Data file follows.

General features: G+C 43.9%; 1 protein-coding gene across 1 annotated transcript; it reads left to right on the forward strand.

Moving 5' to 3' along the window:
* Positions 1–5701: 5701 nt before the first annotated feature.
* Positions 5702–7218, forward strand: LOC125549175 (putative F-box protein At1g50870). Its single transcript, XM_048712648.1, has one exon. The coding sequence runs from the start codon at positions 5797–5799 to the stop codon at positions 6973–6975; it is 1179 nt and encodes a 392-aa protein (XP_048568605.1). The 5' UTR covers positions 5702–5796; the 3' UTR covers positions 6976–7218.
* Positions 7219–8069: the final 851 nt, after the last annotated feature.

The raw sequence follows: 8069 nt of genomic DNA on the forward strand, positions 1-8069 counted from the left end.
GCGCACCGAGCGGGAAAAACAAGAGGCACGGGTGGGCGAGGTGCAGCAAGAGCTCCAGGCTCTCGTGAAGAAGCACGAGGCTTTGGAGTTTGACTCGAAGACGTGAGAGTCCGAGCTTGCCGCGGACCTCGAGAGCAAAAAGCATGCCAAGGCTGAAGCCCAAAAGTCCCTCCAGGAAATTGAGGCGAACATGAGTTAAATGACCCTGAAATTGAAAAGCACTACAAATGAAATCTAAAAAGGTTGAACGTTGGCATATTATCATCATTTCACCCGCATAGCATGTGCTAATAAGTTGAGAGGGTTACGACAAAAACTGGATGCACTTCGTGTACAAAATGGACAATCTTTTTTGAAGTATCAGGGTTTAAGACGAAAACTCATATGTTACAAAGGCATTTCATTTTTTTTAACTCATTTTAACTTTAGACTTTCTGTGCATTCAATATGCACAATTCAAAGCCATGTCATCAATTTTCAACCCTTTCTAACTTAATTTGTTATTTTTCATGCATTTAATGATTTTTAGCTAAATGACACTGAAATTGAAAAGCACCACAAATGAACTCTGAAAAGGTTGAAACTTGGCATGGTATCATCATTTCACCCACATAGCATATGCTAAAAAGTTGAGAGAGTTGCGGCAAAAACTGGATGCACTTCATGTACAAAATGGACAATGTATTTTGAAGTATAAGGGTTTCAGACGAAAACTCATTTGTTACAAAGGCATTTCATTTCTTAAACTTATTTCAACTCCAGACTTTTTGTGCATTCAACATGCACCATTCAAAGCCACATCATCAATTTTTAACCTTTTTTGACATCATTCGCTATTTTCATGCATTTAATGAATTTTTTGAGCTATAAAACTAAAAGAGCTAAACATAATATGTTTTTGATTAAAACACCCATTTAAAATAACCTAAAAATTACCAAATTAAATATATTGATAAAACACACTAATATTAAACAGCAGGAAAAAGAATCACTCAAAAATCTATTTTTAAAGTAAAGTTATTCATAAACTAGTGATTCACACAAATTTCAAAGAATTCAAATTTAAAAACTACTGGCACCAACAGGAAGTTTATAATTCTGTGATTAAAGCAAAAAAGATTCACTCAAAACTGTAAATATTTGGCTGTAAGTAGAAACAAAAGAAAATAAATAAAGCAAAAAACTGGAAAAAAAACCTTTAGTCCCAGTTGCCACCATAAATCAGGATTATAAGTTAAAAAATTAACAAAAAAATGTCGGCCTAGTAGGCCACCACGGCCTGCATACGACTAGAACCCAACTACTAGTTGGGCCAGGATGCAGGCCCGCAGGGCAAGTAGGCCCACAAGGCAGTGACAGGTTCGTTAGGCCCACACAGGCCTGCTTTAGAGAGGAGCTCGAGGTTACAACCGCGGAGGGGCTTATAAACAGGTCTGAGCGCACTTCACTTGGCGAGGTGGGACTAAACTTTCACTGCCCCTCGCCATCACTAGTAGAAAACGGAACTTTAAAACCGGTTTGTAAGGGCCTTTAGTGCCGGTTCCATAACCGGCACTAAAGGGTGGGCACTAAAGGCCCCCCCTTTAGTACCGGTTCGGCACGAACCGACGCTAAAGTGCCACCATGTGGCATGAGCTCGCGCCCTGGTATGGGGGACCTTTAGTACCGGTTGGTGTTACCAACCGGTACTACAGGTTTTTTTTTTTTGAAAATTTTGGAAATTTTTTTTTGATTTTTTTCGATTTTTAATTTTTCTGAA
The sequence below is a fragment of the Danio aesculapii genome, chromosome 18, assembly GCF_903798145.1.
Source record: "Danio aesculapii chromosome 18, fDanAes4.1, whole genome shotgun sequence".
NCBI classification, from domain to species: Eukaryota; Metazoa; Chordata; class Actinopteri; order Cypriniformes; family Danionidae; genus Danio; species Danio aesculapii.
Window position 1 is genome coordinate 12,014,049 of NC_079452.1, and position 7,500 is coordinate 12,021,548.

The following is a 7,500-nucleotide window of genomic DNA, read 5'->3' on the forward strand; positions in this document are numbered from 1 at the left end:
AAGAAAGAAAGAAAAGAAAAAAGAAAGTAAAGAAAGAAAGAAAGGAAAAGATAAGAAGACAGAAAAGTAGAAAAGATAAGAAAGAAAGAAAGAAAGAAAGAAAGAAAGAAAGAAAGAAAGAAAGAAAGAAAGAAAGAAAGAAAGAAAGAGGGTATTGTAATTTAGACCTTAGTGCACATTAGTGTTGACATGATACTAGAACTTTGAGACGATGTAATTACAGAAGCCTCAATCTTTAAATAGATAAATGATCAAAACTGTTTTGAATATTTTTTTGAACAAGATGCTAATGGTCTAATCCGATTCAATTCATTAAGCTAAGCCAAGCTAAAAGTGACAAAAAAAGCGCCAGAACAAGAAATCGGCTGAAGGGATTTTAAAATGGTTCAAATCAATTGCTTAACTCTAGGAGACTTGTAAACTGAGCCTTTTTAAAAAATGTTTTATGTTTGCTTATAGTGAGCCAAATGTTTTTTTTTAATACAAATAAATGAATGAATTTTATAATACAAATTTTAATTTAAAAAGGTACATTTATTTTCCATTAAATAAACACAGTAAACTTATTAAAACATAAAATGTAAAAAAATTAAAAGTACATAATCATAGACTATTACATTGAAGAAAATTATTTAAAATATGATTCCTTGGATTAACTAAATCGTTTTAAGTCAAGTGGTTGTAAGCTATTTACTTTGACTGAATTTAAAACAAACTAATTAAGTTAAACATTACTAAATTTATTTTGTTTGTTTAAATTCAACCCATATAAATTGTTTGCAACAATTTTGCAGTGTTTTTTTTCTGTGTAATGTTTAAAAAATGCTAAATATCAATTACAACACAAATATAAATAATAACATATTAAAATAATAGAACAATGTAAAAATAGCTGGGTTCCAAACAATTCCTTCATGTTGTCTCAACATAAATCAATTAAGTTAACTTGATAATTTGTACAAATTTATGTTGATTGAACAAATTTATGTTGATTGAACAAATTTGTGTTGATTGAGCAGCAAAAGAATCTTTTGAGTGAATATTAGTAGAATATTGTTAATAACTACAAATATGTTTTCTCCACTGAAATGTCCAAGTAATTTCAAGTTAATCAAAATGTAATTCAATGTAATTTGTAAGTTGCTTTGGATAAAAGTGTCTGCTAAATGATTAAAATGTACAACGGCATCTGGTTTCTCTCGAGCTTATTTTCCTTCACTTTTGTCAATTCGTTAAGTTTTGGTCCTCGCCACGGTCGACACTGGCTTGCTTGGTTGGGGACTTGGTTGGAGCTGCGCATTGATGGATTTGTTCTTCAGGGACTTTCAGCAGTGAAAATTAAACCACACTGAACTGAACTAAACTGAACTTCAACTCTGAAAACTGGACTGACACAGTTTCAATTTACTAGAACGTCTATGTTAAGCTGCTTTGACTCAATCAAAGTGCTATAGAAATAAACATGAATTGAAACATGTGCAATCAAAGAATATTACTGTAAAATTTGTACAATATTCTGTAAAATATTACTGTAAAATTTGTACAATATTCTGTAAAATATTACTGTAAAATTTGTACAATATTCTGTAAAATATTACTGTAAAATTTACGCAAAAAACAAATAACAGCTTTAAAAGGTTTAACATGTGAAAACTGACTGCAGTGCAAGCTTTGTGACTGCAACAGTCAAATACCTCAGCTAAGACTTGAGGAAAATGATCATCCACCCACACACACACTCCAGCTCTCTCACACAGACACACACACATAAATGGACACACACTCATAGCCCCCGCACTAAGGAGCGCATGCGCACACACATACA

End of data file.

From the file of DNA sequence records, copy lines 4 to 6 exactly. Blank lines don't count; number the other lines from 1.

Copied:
* Positions 5702–7218, forward strand: LOC125549175 (putative F-box protein At1g50870). Its single transcript, XM_048712648.1, has one exon. The coding sequence runs from the start codon at positions 5797–5799 to the stop codon at positions 6973–6975; it is 1179 nt and encodes a 392-aa protein (XP_048568605.1). The 5' UTR covers positions 5702–5796; the 3' UTR covers positions 6976–7218.
* Positions 7219–8069: the final 851 nt, after the last annotated feature.

The raw sequence follows: 8069 nt of genomic DNA on the forward strand, positions 1-8069 counted from the left end.